Preservation of Your Precious Postcards or Photos

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Collecting vintage postcards and photos creates some special concerns regarding their preservation. 
If you like to keep antique albums complete as they were originally assembled you will have even more problems.  The real disadvantage is that most early albums were made of inferior paper that leaves a residue on the item corners.  If a top quality album was used, this paper didn't move or breathe leaving heavy indents on the postcards or photos called album marks.  Items should really be removed from these old albums.
The major enemies of postcards or photos are fire, water (or humidity), dirt, sunlight, mould, and insect activity.  If you are investing large sums of money in postcards or photos for your collection, fireproof file cabinets or a safe is advisable.
Separate each item with acid-free paper or glassine to prevent ink transfer.  Stand cards on edge if possible as stacking causes damage to embossing and mechanisms.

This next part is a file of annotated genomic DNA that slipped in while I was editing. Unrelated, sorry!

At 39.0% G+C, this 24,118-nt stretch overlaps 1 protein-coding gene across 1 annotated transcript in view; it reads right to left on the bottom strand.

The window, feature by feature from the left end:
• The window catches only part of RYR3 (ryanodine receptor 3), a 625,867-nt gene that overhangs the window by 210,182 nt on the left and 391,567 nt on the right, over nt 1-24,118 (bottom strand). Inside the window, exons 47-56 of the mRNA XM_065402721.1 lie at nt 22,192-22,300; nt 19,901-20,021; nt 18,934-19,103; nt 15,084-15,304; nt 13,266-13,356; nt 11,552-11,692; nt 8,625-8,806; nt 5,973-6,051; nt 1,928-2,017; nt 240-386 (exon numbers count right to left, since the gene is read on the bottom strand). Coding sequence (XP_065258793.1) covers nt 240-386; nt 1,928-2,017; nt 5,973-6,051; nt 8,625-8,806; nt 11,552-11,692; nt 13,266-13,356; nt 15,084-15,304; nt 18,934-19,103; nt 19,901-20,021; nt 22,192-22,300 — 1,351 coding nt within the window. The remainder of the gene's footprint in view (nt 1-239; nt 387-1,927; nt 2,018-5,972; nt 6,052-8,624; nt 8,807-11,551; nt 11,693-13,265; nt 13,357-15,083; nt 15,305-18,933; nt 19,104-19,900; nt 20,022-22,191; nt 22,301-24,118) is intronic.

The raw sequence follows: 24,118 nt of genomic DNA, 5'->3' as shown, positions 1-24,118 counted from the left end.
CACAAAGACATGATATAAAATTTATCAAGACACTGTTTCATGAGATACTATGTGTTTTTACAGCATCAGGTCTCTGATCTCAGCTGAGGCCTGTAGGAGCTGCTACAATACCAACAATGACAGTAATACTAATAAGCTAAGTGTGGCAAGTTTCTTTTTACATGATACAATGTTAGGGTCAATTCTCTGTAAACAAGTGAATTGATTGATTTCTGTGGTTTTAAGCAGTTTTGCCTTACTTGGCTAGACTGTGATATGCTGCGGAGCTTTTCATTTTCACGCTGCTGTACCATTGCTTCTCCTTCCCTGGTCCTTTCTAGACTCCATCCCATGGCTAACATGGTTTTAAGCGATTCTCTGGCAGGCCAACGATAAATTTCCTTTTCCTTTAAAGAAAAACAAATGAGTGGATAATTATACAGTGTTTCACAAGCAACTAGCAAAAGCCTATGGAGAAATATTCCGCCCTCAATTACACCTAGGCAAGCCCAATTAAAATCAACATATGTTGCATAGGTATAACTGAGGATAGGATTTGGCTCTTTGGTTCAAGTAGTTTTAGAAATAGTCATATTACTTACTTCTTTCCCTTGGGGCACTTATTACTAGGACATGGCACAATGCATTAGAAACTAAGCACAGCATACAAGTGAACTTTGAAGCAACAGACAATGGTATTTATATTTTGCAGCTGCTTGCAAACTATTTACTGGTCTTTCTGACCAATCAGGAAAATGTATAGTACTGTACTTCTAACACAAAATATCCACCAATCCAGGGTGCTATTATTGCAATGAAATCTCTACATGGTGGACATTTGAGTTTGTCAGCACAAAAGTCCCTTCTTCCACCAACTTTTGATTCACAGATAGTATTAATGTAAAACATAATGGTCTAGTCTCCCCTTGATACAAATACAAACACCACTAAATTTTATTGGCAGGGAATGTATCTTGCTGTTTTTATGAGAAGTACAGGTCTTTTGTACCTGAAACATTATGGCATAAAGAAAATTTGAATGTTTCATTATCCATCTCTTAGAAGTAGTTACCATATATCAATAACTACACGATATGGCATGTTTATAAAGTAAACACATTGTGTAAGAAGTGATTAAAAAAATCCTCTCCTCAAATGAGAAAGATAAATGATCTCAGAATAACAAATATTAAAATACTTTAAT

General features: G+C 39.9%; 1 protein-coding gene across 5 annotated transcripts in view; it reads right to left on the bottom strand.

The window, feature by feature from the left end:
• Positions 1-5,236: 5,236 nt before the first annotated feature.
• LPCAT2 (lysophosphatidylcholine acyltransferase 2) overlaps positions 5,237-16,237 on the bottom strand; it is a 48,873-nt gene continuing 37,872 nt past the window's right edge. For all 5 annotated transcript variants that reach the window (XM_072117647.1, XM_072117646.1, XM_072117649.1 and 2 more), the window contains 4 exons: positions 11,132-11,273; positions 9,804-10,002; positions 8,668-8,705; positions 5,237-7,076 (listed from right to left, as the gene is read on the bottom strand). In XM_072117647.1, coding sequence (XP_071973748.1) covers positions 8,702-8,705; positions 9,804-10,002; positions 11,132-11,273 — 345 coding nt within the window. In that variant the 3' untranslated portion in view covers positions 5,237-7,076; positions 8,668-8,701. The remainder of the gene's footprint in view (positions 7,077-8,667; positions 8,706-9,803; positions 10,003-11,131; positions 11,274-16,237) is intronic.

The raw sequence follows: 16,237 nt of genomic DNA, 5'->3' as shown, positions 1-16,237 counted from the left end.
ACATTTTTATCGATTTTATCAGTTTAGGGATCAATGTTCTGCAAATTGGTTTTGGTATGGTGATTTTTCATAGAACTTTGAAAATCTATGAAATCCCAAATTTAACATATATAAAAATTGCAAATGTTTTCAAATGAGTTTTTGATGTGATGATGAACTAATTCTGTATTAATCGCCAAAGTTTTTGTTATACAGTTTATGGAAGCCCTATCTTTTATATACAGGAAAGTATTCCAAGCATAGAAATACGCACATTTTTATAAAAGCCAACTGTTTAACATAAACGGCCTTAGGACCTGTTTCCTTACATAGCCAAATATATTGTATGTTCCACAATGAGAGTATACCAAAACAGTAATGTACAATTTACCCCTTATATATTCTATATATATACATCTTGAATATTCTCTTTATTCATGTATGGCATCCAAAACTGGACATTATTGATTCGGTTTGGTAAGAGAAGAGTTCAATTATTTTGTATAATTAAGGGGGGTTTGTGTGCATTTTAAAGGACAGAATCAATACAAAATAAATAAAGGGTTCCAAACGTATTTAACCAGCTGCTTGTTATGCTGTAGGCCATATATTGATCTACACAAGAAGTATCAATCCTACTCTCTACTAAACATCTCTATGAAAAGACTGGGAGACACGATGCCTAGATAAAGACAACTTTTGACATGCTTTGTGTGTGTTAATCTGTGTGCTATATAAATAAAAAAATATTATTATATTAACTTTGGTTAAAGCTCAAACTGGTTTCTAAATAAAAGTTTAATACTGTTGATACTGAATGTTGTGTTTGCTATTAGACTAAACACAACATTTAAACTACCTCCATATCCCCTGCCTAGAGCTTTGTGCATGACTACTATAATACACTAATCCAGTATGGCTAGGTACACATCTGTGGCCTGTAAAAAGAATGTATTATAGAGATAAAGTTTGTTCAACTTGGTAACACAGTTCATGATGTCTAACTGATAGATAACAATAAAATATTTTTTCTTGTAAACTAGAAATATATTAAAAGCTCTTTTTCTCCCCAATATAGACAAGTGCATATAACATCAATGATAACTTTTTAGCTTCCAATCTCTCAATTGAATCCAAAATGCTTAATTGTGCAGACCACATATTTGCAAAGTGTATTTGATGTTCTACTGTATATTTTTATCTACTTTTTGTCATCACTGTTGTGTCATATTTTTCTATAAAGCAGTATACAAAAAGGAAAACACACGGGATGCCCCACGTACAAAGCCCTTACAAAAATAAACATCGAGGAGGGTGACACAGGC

Keep humidity between 50 and 65% - low humidity causes paper to become brittle and micro-organisms grow in high humidity.  Temperature should be kept below 25°C as excess heat causes faster chemical deterioration.
Sunlight is a great destroyer of paper.  If you wish to display your framed collection, do not place items in direct sunlight. Instead, display them on interior walls away from natural light.  When getting your items framed, request museum mounting.  If the framer doesn't know what you are talking about, find another one!
Nothing should ever be done to paper that cannot be easily undone.  Any annotations should be made in pencil.  If the item needs to be secured to album pages use only stamp hinges, photo corners with clear Mylar tops or paper tape.  Never fix any kind of tape to the front of your items.
If you use plastic sleeves or album pages, use only sleeves or pages of archival quality.  Ordinary PVC storage systems will cause chemical damage to antique paper if left for long periods of time.  In addition, items that are not kept in a humidity-controlled environment risk water damage from condensation forming inside of the sleeves.
But, before you panic about the storage of your vintage items, remember they have survived nearly 100 years in old deteriorating postcard albums and they probably will survive many more years with just a reasonable amount of care.  However, only archival protection will preserve them indefinitely.
 
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